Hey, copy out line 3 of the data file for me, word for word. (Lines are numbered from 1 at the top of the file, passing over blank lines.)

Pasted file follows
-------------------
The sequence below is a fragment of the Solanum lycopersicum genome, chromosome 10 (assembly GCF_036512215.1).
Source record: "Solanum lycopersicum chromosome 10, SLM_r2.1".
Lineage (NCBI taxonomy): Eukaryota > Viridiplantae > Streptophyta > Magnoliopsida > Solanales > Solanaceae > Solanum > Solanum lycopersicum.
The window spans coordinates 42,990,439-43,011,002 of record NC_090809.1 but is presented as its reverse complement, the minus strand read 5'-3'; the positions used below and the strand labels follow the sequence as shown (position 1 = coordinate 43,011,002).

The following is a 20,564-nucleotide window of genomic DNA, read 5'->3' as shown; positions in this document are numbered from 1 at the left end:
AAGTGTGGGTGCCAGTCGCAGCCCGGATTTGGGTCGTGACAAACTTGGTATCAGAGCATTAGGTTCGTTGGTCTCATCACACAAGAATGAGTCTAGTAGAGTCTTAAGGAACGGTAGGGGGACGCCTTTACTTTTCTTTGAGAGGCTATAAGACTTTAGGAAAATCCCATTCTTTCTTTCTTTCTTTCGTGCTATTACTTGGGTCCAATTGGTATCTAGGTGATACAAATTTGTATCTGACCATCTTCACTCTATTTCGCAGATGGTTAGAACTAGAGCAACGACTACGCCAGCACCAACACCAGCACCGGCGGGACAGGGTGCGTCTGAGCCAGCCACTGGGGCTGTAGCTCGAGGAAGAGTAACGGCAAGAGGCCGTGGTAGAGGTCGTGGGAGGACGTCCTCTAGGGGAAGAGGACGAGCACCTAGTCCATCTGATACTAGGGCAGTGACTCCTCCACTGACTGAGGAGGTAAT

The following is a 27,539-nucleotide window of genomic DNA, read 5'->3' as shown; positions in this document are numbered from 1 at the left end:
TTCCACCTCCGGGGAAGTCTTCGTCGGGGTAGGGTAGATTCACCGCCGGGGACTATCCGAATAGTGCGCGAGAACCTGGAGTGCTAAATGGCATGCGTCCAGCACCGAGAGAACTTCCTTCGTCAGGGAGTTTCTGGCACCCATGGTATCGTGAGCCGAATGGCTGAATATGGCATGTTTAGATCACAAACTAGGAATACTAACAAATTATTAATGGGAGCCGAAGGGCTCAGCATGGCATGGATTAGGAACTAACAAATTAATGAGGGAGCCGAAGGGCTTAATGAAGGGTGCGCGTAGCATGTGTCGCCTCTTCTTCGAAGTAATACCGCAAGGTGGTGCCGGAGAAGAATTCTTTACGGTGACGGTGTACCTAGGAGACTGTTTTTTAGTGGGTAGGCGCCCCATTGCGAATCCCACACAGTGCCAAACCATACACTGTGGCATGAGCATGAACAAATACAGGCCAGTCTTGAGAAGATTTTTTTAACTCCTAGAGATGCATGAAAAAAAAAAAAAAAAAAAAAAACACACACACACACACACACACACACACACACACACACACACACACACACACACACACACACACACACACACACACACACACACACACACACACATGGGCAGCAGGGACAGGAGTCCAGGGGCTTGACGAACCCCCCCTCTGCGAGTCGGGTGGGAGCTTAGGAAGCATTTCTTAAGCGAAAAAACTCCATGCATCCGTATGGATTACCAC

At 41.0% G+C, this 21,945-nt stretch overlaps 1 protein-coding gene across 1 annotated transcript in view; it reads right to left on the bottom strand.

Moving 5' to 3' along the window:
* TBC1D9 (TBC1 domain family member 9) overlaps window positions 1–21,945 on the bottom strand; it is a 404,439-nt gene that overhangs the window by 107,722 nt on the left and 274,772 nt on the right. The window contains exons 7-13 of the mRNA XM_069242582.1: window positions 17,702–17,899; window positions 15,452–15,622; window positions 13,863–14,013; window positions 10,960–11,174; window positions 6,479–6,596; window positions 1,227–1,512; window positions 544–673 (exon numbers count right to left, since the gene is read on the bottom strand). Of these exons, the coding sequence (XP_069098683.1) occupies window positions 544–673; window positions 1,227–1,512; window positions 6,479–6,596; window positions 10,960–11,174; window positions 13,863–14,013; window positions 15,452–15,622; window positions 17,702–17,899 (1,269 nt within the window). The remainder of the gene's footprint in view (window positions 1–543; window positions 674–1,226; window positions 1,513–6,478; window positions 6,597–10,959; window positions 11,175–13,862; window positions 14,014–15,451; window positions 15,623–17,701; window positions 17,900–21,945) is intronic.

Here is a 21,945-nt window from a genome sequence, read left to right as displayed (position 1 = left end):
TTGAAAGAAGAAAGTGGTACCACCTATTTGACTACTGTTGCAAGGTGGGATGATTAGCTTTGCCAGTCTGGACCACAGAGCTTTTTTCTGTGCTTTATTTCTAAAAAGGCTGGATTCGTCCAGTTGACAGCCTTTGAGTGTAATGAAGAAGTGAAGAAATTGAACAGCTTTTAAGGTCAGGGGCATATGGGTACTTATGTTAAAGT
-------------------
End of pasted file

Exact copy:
Lineage (NCBI taxonomy): Eukaryota > Viridiplantae > Streptophyta > Magnoliopsida > Solanales > Solanaceae > Solanum > Solanum lycopersicum.